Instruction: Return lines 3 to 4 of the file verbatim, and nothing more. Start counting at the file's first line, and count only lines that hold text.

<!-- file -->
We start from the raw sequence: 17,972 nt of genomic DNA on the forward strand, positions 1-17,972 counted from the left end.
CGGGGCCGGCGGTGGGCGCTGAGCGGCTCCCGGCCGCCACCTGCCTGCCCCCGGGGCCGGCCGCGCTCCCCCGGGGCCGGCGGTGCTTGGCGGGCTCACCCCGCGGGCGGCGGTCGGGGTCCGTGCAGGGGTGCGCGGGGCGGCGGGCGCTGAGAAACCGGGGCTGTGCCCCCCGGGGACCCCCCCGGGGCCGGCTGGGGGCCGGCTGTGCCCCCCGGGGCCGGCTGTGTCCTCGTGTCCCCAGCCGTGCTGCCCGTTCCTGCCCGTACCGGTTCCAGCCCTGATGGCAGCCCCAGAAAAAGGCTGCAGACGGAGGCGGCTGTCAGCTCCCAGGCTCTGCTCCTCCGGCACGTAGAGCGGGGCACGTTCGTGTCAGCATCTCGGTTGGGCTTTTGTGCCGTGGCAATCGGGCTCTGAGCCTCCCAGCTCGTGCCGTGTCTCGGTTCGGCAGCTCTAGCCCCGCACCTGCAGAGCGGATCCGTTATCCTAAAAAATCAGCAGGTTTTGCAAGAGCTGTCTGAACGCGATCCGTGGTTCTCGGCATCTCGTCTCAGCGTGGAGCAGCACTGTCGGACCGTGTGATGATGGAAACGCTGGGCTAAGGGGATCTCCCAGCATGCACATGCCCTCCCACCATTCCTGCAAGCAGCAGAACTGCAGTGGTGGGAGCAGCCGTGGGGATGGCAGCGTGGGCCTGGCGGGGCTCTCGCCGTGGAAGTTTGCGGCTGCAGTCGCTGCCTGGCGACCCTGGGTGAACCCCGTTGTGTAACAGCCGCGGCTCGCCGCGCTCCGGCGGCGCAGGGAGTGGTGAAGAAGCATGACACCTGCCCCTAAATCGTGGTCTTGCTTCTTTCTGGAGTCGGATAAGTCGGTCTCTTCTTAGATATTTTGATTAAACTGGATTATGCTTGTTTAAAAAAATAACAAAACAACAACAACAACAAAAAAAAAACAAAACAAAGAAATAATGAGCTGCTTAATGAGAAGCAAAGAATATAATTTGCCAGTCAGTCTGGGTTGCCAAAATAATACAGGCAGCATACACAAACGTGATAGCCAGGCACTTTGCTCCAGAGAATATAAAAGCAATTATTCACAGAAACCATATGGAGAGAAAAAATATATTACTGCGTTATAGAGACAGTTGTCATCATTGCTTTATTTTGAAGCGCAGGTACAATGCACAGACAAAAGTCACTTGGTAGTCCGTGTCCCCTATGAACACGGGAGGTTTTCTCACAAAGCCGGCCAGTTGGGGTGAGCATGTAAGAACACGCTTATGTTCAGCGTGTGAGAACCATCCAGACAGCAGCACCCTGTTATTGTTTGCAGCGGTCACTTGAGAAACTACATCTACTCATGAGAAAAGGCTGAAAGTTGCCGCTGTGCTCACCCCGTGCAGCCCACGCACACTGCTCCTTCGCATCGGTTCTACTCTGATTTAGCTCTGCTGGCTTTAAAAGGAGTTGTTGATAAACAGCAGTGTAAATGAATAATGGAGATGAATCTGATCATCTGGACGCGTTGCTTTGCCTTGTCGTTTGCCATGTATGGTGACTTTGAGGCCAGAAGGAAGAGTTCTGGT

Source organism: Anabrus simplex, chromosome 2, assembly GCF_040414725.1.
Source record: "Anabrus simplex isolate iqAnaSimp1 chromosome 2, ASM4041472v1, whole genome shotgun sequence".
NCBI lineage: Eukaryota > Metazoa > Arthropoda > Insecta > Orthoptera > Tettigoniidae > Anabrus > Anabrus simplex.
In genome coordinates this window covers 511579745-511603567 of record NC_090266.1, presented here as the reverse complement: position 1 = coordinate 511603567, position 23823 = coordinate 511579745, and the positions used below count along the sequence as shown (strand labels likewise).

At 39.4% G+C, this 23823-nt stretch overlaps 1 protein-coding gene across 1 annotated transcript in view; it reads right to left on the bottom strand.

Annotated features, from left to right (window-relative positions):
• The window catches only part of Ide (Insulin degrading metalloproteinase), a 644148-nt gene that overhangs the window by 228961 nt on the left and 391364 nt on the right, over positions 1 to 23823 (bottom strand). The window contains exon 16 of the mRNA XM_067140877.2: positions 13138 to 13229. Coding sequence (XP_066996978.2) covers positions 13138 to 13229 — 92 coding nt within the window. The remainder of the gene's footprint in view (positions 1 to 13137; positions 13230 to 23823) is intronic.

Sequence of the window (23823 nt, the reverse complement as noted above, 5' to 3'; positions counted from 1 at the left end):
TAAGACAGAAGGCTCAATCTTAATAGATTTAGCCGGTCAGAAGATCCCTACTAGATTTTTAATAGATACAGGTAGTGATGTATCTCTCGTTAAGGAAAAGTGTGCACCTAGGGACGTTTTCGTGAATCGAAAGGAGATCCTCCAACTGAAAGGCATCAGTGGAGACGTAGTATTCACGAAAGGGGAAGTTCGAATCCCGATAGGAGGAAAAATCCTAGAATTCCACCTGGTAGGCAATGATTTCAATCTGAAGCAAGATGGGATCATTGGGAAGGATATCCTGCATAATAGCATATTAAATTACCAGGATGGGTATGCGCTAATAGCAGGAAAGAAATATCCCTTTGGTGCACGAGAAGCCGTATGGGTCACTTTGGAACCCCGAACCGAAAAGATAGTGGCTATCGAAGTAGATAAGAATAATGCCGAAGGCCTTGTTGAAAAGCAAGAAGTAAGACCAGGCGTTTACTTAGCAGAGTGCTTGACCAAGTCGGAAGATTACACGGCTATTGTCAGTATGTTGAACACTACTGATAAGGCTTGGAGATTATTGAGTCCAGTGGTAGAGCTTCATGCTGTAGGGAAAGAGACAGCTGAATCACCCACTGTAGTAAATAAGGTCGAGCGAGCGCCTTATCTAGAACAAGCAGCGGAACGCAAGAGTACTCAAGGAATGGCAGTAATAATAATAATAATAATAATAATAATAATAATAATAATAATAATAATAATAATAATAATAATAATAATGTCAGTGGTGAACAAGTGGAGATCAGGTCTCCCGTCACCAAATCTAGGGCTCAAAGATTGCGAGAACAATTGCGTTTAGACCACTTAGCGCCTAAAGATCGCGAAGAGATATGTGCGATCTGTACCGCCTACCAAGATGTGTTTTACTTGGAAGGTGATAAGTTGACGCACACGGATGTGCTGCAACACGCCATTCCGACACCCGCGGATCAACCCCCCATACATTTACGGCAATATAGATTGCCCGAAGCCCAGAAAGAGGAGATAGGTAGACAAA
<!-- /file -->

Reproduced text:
Source organism: Anabrus simplex, chromosome 2, assembly GCF_040414725.1.
Source record: "Anabrus simplex isolate iqAnaSimp1 chromosome 2, ASM4041472v1, whole genome shotgun sequence".